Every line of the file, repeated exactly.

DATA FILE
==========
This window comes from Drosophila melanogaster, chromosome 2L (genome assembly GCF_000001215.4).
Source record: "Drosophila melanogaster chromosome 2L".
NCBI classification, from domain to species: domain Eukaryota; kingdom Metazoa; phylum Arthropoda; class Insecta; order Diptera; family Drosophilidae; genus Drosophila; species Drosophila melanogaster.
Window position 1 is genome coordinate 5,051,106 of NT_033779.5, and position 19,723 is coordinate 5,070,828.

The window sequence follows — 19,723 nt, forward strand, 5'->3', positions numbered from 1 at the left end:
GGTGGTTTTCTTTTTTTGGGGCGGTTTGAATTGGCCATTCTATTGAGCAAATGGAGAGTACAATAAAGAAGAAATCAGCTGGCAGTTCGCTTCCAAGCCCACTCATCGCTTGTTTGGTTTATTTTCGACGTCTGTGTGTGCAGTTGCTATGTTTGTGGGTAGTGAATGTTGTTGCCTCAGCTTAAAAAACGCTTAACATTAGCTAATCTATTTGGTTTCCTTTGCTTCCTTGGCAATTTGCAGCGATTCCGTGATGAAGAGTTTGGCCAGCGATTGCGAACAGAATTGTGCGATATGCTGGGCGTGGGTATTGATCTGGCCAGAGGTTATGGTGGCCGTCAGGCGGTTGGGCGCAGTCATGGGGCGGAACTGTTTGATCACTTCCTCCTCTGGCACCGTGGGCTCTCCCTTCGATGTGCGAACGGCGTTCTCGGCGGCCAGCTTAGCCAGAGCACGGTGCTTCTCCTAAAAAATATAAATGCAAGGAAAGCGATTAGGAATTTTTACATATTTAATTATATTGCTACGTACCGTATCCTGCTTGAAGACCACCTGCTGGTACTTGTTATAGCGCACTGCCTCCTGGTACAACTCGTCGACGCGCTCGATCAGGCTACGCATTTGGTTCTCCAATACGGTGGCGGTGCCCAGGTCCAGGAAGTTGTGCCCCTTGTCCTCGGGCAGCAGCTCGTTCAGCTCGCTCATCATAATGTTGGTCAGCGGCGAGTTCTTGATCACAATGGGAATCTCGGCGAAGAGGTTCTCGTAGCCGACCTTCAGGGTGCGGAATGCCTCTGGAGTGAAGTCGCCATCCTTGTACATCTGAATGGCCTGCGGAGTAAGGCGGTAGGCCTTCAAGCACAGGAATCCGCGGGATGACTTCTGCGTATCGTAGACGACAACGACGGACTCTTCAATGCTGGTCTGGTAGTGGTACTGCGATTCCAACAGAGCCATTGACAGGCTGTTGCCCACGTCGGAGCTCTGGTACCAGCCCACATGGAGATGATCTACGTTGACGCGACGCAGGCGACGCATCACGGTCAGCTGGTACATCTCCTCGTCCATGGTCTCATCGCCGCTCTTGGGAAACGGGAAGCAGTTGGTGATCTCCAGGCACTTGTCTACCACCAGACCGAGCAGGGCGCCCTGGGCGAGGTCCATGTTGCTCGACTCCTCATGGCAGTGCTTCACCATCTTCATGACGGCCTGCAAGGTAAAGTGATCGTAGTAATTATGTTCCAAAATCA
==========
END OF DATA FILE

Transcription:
This window comes from Drosophila melanogaster, chromosome 2L (genome assembly GCF_000001215.4).
Source record: "Drosophila melanogaster chromosome 2L".
NCBI classification, from domain to species: domain Eukaryota; kingdom Metazoa; phylum Arthropoda; class Insecta; order Diptera; family Drosophilidae; genus Drosophila; species Drosophila melanogaster.
Window position 1 is genome coordinate 5,051,106 of NT_033779.5, and position 19,723 is coordinate 5,070,828.

The window sequence follows — 19,723 nt, forward strand, 5'->3', positions numbered from 1 at the left end:
GGTGGTTTTCTTTTTTTGGGGCGGTTTGAATTGGCCATTCTATTGAGCAAATGGAGAGTACAATAAAGAAGAAATCAGCTGGCAGTTCGCTTCCAAGCCCACTCATCGCTTGTTTGGTTTATTTTCGACGTCTGTGTGTGCAGTTGCTATGTTTGTGGGTAGTGAATGTTGTTGCCTCAGCTTAAAAAACGCTTAACATTAGCTAATCTATTTGGTTTCCTTTGCTTCCTTGGCAATTTGCAGCGATTCCGTGATGAAGAGTTTGGCCAGCGATTGCGAACAGAATTGTGCGATATGCTGGGCGTGGGTATTGATCTGGCCAGAGGTTATGGTGGCCGTCAGGCGGTTGGGCGCAGTCATGGGGCGGAACTGTTTGATCACTTCCTCCTCTGGCACCGTGGGCTCTCCCTTCGATGTGCGAACGGCGTTCTCGGCGGCCAGCTTAGCCAGAGCACGGTGCTTCTCCTAAAAAATATAAATGCAAGGAAAGCGATTAGGAATTTTTACATATTTAATTATATTGCTACGTACCGTATCCTGCTTGAAGACCACCTGCTGGTACTTGTTATAGCGCACTGCCTCCTGGTACAACTCGTCGACGCGCTCGATCAGGCTACGCATTTGGTTCTCCAATACGGTGGCGGTGCCCAGGTCCAGGAAGTTGTGCCCCTTGTCCTCGGGCAGCAGCTCGTTCAGCTCGCTCATCATAATGTTGGTCAGCGGCGAGTTCTTGATCACAATGGGAATCTCGGCGAAGAGGTTCTCGTAGCCGACCTTCAGGGTGCGGAATGCCTCTGGAGTGAAGTCGCCATCCTTGTACATCTGAATGGCCTGCGGAGTAAGGCGGTAGGCCTTCAAGCACAGGAATCCGCGGGATGACTTCTGCGTATCGTAGACGACAACGACGGACTCTTCAATGCTGGTCTGGTAGTGGTACTGCGATTCCAACAGAGCCATTGACAGGCTGTTGCCCACGTCGGAGCTCTGGTACCAGCCCACATGGAGATGATCTACGTTGACGCGACGCAGGCGACGCATCACGGTCAGCTGGTACATCTCCTCGTCCATGGTCTCATCGCCGCTCTTGGGAAACGGGAAGCAGTTGGTGATCTCCAGGCACTTGTCTACCACCAGACCGAGCAGGGCGCCCTGGGCGAGGTCCATGTTGCTCGACTCCTCATGGCAGTGCTTCACCATCTTCATGACGGCCTGCAAGGTAAAGTGATCGTAGTAATTATGTTCCAAAATCA